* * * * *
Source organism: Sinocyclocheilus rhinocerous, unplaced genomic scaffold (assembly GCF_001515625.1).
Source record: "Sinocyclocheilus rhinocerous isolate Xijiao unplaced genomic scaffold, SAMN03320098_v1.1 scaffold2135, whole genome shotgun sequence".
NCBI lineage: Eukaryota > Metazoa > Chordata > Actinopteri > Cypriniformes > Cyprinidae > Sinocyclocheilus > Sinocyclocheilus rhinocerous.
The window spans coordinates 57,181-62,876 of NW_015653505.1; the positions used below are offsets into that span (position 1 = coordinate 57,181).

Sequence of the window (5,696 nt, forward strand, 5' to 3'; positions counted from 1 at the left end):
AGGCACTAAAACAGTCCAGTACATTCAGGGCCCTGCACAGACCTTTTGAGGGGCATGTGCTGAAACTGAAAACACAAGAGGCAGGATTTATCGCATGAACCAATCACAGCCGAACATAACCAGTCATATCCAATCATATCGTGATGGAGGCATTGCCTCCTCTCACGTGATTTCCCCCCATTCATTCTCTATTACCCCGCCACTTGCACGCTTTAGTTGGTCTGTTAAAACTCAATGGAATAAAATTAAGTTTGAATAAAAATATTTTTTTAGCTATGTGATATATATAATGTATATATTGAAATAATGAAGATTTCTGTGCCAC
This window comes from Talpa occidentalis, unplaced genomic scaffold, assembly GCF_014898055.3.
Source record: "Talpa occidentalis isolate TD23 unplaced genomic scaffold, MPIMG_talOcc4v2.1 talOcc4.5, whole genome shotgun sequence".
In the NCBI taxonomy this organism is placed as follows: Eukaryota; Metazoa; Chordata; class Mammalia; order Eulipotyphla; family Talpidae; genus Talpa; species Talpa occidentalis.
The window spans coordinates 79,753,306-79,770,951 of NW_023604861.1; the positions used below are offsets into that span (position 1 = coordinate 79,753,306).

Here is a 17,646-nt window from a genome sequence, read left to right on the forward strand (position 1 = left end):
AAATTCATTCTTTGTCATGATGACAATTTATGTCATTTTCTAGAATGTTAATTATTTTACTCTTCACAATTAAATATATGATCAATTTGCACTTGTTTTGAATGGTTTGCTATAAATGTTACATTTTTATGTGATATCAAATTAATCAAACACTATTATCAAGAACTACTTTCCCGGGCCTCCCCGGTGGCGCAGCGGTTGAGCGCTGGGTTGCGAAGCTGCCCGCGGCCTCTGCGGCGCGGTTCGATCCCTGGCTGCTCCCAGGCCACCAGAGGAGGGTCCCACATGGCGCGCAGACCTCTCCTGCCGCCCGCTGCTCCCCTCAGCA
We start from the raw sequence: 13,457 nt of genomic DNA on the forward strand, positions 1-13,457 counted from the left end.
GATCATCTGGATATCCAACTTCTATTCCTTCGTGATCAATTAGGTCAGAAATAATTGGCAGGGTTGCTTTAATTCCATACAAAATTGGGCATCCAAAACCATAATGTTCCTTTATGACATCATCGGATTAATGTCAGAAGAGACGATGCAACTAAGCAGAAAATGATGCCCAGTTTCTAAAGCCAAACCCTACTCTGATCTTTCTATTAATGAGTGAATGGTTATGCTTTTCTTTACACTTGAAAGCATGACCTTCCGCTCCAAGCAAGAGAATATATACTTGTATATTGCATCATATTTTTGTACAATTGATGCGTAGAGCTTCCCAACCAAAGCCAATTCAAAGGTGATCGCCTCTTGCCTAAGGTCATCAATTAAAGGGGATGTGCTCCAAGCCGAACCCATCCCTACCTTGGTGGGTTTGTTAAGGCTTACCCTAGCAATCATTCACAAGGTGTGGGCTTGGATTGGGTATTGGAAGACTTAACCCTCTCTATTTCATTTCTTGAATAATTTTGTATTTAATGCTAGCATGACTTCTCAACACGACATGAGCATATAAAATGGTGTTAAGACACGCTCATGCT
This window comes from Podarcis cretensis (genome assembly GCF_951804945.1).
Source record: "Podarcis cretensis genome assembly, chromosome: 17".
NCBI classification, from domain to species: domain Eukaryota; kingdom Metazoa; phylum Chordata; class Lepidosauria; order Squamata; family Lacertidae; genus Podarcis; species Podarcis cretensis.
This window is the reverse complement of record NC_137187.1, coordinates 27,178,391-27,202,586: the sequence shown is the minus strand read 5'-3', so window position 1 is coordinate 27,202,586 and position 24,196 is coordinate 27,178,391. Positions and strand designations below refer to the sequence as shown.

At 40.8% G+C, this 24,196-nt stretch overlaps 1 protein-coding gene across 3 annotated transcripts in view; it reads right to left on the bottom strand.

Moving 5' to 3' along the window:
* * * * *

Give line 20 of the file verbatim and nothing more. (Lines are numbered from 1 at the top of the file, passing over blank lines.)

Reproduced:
Moving 5' to 3' along the window: